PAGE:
It’s an exciting time within any organization when we grow.

As entrepreneurs and leaders we aspire to increase our teams and add talent within our workplace. In fact, we often speculate that the very core of the entrepreneur’s role is to be a “Job Creator.”

For any leader, HR professional, or other hiring manager, you are familiar with the trials and tribulations of recruitment. Finding great talent that fits into your culture is no easy task.

With all of the predictive tests, pre-employment verification, reference checks, and of course our self proclaimed expert people skills we would expect that we would make a great hire every time. Never (rarely) do we make a hire and say to ourselves, “Gee, I’m not so sure.”

Of course we’re sure, if we were not sure then why in the world would we make the hire in the first place?

Many times the success of an organization, especially a smaller business comes down to making more strong hires than weak ones. Of course strong and weak, similar to good and bad are subjective, but anyone that has done substantial hiring has their way of describing this…The goal in most organizations is to get it right more than we get it wrong.

So what happens when we don’t get it right?

It isn’t so much a question of if, but when this will happen. The causes can be many things. Even in the most stringent hiring processes sometimes the chosen candidate just doesn’t work out.

In small business for instance we often make the mistake of hiring “Too Close To Home.” This is the phenomenon of hiring a friend, former colleague, or neighbor because we believe it is easier than going through a full recruitment process. Often times following this method allows for the foundation to be there and the mystery not to be, the idea of hiring among friends can just as easily backfire. When it doesn’t work out it creates an incredibly awkward situation.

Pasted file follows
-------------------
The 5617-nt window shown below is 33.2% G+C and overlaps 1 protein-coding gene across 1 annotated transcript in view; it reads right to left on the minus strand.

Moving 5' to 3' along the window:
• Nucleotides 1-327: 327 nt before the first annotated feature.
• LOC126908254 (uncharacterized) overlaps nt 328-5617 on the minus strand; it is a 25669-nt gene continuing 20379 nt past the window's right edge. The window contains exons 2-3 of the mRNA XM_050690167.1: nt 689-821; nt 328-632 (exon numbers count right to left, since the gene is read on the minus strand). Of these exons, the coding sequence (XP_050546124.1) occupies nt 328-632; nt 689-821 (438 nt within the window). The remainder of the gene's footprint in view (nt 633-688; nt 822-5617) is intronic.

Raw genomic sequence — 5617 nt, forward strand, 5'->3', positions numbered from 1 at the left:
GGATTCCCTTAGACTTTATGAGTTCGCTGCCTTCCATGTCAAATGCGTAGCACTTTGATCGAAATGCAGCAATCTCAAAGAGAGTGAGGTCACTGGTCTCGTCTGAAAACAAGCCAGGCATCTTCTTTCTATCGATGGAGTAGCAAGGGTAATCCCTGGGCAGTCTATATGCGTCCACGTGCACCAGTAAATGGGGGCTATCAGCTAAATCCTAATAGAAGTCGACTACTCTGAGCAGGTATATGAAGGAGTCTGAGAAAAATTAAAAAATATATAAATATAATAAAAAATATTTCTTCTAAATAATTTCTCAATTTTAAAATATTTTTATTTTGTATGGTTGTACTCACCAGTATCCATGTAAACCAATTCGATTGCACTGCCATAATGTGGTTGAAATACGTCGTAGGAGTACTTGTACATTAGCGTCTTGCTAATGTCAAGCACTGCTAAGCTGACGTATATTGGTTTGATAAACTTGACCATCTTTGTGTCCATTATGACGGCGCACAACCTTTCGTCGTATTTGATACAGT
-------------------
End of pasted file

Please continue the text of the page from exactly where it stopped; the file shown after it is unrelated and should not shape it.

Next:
In larger organizations there are also a plethora of events that lead to a bad hire. Everything from the wrong recruiting platform, to the wrong interview questions, to a lack of time to go through the abundance of resumes.

Nevertheless no business is exempt, bad hires happen, so what do we do?

This may come across as a bit brazen, but I’m going to make the conclusion here simple. When you as a leader begin to sense that the hiring decision was a bad one. Acting quickly is the only remedy. And by acting quickly I mean an immediate notice for the person to right the ship or more likely a notice of termination.

I offer this with substantial empathy in mind as someone that has allowed bad hires to linger for too long costing both time and money. Sadly, the lingering has never led to a great change in result or in a change of my initial gut feelings.

One thing that most leaders have is a gut intuition. We have that sense for when something is going well and when something doesn’t. What many of us also have is substantial empathy which can lead us to hanging on too long. While empathy is acceptable, this behavior is not. We lead therefore we must act.

So I leave you with this conclusion:

When it doesn’t work out you must remedy it quickly…(Action to right the ship)
By remedy I mean change the situation…(Reassign, Terminate)
As leaders we must recognize that our empathy to a few…(The bad decision, hire)
Can become a burden to the many…(Everyone else that is carrying the weight)
When your gut speaks…listen (Learn from your past experience)

When it doesn’t work out in your organization, what is your course of action?